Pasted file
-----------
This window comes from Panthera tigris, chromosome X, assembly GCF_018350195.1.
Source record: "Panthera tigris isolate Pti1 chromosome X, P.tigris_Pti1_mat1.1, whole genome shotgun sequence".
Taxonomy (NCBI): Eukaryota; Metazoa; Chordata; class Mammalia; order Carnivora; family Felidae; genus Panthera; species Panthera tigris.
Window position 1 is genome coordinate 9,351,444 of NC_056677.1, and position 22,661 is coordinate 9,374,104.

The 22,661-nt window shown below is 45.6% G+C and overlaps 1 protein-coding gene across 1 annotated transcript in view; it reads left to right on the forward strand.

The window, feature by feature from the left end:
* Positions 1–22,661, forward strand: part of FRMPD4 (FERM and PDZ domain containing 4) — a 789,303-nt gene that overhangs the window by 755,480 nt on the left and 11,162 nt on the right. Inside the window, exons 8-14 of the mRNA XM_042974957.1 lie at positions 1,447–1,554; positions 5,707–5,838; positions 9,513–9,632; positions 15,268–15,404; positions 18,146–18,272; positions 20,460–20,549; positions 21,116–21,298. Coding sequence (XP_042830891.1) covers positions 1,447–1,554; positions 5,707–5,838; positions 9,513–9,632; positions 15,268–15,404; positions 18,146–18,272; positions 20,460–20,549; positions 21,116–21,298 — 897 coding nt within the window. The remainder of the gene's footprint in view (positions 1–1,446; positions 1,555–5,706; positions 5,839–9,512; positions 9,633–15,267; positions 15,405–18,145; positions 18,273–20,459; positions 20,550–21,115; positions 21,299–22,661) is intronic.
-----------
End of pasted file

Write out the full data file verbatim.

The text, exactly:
This window comes from Panthera tigris, chromosome X, assembly GCF_018350195.1.
Source record: "Panthera tigris isolate Pti1 chromosome X, P.tigris_Pti1_mat1.1, whole genome shotgun sequence".
Taxonomy (NCBI): Eukaryota; Metazoa; Chordata; class Mammalia; order Carnivora; family Felidae; genus Panthera; species Panthera tigris.
Window position 1 is genome coordinate 9,351,444 of NC_056677.1, and position 22,661 is coordinate 9,374,104.

The 22,661-nt window shown below is 45.6% G+C and overlaps 1 protein-coding gene across 1 annotated transcript in view; it reads left to right on the forward strand.

The window, feature by feature from the left end:
* Positions 1–22,661, forward strand: part of FRMPD4 (FERM and PDZ domain containing 4) — a 789,303-nt gene that overhangs the window by 755,480 nt on the left and 11,162 nt on the right. Inside the window, exons 8-14 of the mRNA XM_042974957.1 lie at positions 1,447–1,554; positions 5,707–5,838; positions 9,513–9,632; positions 15,268–15,404; positions 18,146–18,272; positions 20,460–20,549; positions 21,116–21,298. Coding sequence (XP_042830891.1) covers positions 1,447–1,554; positions 5,707–5,838; positions 9,513–9,632; positions 15,268–15,404; positions 18,146–18,272; positions 20,460–20,549; positions 21,116–21,298 — 897 coding nt within the window. The remainder of the gene's footprint in view (positions 1–1,446; positions 1,555–5,706; positions 5,839–9,512; positions 9,633–15,267; positions 15,405–18,145; positions 18,273–20,459; positions 20,550–21,115; positions 21,299–22,661) is intronic.